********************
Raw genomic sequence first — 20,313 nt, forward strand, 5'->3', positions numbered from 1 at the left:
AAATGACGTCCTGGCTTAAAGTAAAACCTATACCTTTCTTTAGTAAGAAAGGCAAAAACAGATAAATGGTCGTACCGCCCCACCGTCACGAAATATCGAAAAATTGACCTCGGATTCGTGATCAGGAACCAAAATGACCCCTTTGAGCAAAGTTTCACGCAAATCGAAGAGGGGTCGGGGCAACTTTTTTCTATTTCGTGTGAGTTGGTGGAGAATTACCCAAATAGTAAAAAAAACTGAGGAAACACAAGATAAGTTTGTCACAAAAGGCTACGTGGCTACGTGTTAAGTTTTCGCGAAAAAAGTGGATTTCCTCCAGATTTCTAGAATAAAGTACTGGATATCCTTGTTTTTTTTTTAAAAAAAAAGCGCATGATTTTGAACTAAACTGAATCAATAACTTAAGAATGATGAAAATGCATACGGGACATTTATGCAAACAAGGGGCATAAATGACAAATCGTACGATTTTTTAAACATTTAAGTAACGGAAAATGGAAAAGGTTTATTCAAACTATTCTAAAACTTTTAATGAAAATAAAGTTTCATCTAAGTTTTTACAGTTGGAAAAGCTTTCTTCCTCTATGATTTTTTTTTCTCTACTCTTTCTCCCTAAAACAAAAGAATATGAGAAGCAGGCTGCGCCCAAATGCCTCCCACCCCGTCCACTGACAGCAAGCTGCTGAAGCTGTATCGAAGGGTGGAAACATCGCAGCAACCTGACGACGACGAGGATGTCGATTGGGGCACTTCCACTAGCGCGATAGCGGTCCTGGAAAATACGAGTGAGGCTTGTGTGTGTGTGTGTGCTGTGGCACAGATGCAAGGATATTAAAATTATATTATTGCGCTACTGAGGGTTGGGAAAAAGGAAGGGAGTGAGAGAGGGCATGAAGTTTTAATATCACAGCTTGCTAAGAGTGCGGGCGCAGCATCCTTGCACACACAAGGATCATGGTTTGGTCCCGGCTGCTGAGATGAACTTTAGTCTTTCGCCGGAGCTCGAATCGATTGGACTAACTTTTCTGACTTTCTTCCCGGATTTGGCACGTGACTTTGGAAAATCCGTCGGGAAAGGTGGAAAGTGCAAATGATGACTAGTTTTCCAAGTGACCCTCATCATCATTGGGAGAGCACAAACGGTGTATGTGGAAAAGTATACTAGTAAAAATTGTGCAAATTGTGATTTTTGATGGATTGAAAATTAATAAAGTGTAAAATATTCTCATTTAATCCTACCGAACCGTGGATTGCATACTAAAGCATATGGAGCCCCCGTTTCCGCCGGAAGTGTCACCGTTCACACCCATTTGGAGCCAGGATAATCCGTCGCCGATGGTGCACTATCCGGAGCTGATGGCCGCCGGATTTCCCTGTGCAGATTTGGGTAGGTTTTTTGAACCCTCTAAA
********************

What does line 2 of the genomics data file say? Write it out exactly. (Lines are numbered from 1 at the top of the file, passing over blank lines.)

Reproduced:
AAATGACGTCCTGGCTTAAAGTAAAACCTATACCTTTCTTTAGTAAGAAAGGCAAAAACAGATAAATGGTCGTACCGCCCCACCGTCACGAAATATCGAAAAATTGACCTCGGATTCGTGATCAGGAACCAAAATGACCCCTTTGAGCAAAGTTTCACGCAAATCGAAGAGGGGTCGGGGCAACTTTTTTCTATTTCGTGTGAGTTGGTGGAGAATTACCCAAATAGTAAAAAAAACTGAGGAAACACAAGATAAGTTTGTCACAAAAGGCTACGTGGCTACGTGTTAAGTTTTCGCGAAAAAAGTGGATTTCCTCCAGATTTCTAGAATAAAGTACTGGATATCCTTGTTTTTTTTTTAAAAAAAAAGCGCATGATTTTGAACTAAACTGAATCAATAACTTAAGAATGATGAAAATGCATACGGGACATTTATGCAAACAAGGGGCATAAATGACAAATCGTACGATTTTTTAAACATTTAAGTAACGGAAAATGGAAAAGGTTTATTCAAACTATTCTAAAACTTTTAATGAAAATAAAGTTTCATCTAAGTTTTTACAGTTGGAAAAGCTTTCTTCCTCTATGATTTTTTTTTCTCTACTCTTTCTCCCTAAAACAAAAGAATATGAGAAGCAGGCTGCGCCCAAATGCCTCCCACCCCGTCCACTGACAGCAAGCTGCTGAAGCTGTATCGAAGGGTGGAAACATCGCAGCAACCTGACGACGACGAGGATGTCGATTGGGGCACTTCCACTAGCGCGATAGCGGTCCTGGAAAATACGAGTGAGGCTTGTGTGTGTGTGTGTGCTGTGGCACAGATGCAAGGATATTAAAATTATATTATTGCGCTACTGAGGGTTGGGAAAAAGGAAGGGAGTGAGAGAGGGCATGAAGTTTTAATATCACAGCTTGCTAAGAGTGCGGGCGCAGCATCCTTGCACACACAAGGATCATGGTTTGGTCCCGGCTGCTGAGATGAACTTTAGTCTTTCGCCGGAGCTCGAATCGATTGGACTAACTTTTCTGACTTTCTTCCCGGATTTGGCACGTGACTTTGGAAAATCCGTCGGGAAAGGTGGAAAGTGCAAATGATGACTAGTTTTCCAAGTGACCCTCATCATCATTGGGAGAGCACAAACGGTGTATGTGGAAAAGTATACTAGTAAAAATTGTGCAAATTGTGATTTTTGATGGATTGAAAATTAATAAAGTGTAAAATATTCTCATTTAATCCTACCGAACCGTGGATTGCATACTAAAGCATATGGAGCCCCCGTTTCCGCCGGAAGTGTCACCGTTCACACCCATTTGGAGCCAGGATAATCCGTCGCCGATGGTGCACTATCCGGAGCTGATGGCCGCCGGATTTCCCTGTGCAGATTTGGGTAGGTTTTTTGAACCCTCTAAA